If New Orleans and Baton Rouge are Louisiana’s two largest employment centers, it’s still smart to hold a significant state conference on workforce development in Lake Charles. While it’s a smaller city, it is the site of Louisiana’s largest announced industrial project, ever. To be built by a South African company, the Sasol plant is estimated to cost up to $21 billion. Yes, billion.
Further, the Sasol ethane cracker and gas-to-liquids facility is expected by state economic development officials to be one of several projects that will use natural gas in different ways than in the past, either for ethylene production for use in plastics, or liquefying natural gas for export abroad.
This project is not the only one to be addressed. As much as $50 billion in new projects are in the pipeline. Sasol alone is expected to employ some 7,000 workers to build the plant, with production to begin in 2017.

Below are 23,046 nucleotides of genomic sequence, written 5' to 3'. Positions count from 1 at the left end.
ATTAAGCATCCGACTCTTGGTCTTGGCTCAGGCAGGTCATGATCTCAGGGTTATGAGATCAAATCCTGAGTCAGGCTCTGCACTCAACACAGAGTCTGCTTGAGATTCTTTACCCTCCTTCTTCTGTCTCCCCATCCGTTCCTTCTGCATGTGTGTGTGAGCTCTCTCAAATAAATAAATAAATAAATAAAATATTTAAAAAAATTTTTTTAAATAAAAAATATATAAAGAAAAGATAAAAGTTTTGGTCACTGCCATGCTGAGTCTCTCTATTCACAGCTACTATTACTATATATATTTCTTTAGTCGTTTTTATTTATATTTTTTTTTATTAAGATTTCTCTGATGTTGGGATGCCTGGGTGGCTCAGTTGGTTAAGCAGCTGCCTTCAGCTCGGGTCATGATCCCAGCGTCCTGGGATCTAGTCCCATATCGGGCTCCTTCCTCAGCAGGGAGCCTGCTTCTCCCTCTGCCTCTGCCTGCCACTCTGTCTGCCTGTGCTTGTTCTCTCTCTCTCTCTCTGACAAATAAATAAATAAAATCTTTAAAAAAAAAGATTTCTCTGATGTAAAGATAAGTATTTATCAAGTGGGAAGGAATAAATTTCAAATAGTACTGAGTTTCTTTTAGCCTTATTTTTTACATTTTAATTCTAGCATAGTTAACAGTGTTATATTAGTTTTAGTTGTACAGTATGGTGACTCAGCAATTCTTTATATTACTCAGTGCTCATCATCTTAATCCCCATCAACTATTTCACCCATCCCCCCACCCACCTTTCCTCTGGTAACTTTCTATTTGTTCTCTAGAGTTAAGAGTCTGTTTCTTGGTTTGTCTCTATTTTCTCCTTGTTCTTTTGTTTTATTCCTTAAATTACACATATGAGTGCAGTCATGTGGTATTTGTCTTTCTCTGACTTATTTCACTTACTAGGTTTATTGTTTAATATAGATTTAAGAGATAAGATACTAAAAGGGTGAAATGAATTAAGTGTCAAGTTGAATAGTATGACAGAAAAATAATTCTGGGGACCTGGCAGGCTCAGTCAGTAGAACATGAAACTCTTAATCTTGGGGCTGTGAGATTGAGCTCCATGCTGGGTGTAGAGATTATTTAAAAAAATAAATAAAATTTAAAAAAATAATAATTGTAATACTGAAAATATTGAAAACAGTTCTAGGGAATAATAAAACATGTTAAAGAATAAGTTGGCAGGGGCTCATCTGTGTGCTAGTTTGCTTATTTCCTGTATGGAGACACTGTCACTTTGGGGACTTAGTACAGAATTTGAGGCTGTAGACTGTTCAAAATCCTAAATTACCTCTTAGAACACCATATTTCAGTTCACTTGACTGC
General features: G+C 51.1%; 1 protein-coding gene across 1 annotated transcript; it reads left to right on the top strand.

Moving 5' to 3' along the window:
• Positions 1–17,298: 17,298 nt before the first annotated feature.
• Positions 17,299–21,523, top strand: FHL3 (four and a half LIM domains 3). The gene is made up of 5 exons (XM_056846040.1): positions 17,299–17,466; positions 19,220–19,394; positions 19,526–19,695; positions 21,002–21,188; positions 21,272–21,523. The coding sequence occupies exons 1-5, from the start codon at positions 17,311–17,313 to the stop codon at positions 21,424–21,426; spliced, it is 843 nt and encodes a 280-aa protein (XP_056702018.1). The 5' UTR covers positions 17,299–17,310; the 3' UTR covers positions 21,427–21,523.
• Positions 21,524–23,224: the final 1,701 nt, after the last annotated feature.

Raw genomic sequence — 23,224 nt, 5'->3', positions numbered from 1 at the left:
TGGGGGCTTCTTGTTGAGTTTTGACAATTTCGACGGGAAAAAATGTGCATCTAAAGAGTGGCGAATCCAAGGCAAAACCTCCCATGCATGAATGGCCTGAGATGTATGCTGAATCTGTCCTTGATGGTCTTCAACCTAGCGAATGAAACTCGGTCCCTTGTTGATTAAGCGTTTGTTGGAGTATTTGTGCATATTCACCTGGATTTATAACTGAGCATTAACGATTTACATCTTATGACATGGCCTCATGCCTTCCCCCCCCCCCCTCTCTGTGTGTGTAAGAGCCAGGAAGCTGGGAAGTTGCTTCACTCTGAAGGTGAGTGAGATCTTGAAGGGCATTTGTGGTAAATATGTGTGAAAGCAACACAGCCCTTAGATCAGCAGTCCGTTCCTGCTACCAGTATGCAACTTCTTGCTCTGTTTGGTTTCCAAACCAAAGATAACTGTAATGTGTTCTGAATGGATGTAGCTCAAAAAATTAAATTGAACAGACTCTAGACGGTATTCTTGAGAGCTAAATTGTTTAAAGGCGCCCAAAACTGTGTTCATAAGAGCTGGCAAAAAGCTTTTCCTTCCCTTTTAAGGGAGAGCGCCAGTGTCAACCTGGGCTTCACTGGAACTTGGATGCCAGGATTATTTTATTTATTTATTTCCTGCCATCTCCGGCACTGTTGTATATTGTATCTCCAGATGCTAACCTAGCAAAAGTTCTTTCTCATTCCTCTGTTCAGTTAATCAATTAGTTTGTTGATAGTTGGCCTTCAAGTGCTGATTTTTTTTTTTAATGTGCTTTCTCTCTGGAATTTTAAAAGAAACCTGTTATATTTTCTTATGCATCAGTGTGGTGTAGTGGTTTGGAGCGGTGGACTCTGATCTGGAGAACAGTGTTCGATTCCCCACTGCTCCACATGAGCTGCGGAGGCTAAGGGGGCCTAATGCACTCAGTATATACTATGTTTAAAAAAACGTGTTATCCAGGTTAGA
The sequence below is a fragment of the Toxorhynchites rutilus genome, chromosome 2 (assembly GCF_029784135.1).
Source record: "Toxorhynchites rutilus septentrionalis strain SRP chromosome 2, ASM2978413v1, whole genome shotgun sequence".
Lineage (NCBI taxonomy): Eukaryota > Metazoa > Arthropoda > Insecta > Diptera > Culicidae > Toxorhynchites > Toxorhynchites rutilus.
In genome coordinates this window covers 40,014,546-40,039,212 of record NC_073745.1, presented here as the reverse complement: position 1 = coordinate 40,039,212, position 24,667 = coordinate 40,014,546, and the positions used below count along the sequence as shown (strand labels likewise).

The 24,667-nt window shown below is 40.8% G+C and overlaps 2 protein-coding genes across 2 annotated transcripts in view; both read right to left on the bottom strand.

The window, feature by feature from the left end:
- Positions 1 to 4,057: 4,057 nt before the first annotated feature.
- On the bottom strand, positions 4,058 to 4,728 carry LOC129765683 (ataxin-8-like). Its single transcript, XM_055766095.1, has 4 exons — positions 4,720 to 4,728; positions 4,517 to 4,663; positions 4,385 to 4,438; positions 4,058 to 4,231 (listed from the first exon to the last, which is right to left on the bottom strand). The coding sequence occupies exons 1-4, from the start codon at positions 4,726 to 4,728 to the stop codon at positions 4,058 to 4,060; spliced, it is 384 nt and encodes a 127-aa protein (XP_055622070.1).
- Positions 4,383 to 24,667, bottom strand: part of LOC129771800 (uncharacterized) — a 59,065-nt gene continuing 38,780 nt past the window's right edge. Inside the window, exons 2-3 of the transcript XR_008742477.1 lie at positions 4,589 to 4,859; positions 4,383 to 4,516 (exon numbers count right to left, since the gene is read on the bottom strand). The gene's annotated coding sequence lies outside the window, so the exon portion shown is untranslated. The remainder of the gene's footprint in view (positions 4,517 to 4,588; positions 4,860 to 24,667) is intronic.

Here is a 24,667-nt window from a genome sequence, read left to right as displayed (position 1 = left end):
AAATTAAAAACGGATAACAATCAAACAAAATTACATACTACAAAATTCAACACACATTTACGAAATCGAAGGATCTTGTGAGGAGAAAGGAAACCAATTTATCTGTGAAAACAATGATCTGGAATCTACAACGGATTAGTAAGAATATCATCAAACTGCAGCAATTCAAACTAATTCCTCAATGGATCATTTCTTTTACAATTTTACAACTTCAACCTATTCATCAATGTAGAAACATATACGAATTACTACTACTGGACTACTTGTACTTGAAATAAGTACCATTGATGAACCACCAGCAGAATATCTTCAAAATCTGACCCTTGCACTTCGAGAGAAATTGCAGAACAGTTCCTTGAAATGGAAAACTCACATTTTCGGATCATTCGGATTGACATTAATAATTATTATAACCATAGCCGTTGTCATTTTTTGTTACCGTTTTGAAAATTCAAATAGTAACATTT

“Louisiana is on the cusp of a major industrial and manufacturing expansion,” says the Council for a Better Louisiana, organizer of the Oct. 30 workforce conference.
Significantly, this is not just about industrial employment, although large construction workforces are needed for major expansions in the petrochemical corridors along the Mississippi and Calcasieu rivers.
“Technology-based companies are hiring skilled programmers, software designers and computer scientists as fast as they can find them,” CABL added.
Not only are there big numbers needed for industrial construction, other workforce needs are pressing. We think there are significant issues facing the state, and hope for specific recommendations from economists, university leaders and employers at the meeting.
What are the things that the state and local leaders can do to meet the immediate issues of housing, transportation and other needs of the industrial work force?
And what are the medium-term plans for education and retraining to allow Louisiana workers to take advantage of such a boom?
“Louisiana is headed for a period of economic growth that some predict will be of historic predictions,” CABL said.
Also without doubt, growth can have its pains. If this boom is to be of historic dimensions, it should fuel state policies that change Louisiana into a star performer in the South in the years to come, not just in the two or three years ahead.